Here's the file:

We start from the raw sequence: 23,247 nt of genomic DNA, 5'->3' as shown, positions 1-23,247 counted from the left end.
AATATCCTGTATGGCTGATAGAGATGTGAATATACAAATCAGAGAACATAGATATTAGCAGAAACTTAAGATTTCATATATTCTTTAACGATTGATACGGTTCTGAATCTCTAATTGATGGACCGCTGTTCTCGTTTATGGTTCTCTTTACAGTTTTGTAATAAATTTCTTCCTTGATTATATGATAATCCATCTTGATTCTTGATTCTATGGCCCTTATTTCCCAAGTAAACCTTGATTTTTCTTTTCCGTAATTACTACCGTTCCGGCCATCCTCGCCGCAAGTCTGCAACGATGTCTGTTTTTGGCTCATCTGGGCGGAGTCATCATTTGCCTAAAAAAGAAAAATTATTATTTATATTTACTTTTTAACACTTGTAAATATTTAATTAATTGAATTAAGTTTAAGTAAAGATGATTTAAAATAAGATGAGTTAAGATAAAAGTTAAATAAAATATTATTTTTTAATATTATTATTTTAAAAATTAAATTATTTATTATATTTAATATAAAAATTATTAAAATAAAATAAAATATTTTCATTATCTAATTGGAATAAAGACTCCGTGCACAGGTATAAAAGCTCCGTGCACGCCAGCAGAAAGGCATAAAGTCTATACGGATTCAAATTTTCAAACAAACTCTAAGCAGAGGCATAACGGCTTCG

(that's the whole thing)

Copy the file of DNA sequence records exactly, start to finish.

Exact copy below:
We start from the raw sequence: 23,247 nt of genomic DNA, 5'->3' as shown, positions 1-23,247 counted from the left end.
AATATCCTGTATGGCTGATAGAGATGTGAATATACAAATCAGAGAACATAGATATTAGCAGAAACTTAAGATTTCATATATTCTTTAACGATTGATACGGTTCTGAATCTCTAATTGATGGACCGCTGTTCTCGTTTATGGTTCTCTTTACAGTTTTGTAATAAATTTCTTCCTTGATTATATGATAATCCATCTTGATTCTTGATTCTATGGCCCTTATTTCCCAAGTAAACCTTGATTTTTCTTTTCCGTAATTACTACCGTTCCGGCCATCCTCGCCGCAAGTCTGCAACGATGTCTGTTTTTGGCTCATCTGGGCGGAGTCATCATTTGCCTAAAAAAGAAAAATTATTATTTATATTTACTTTTTAACACTTGTAAATATTTAATTAATTGAATTAAGTTTAAGTAAAGATGATTTAAAATAAGATGAGTTAAGATAAAAGTTAAATAAAATATTATTTTTTAATATTATTATTTTAAAAATTAAATTATTTATTATATTTAATATAAAAATTATTAAAATAAAATAAAATATTTTCATTATCTAATTGGAATAAAGACTCCGTGCACAGGTATAAAAGCTCCGTGCACGCCAGCAGAAAGGCATAAAGTCTATACGGATTCAAATTTTCAAACAAACTCTAAGCAGAGGCATAACGGCTTCG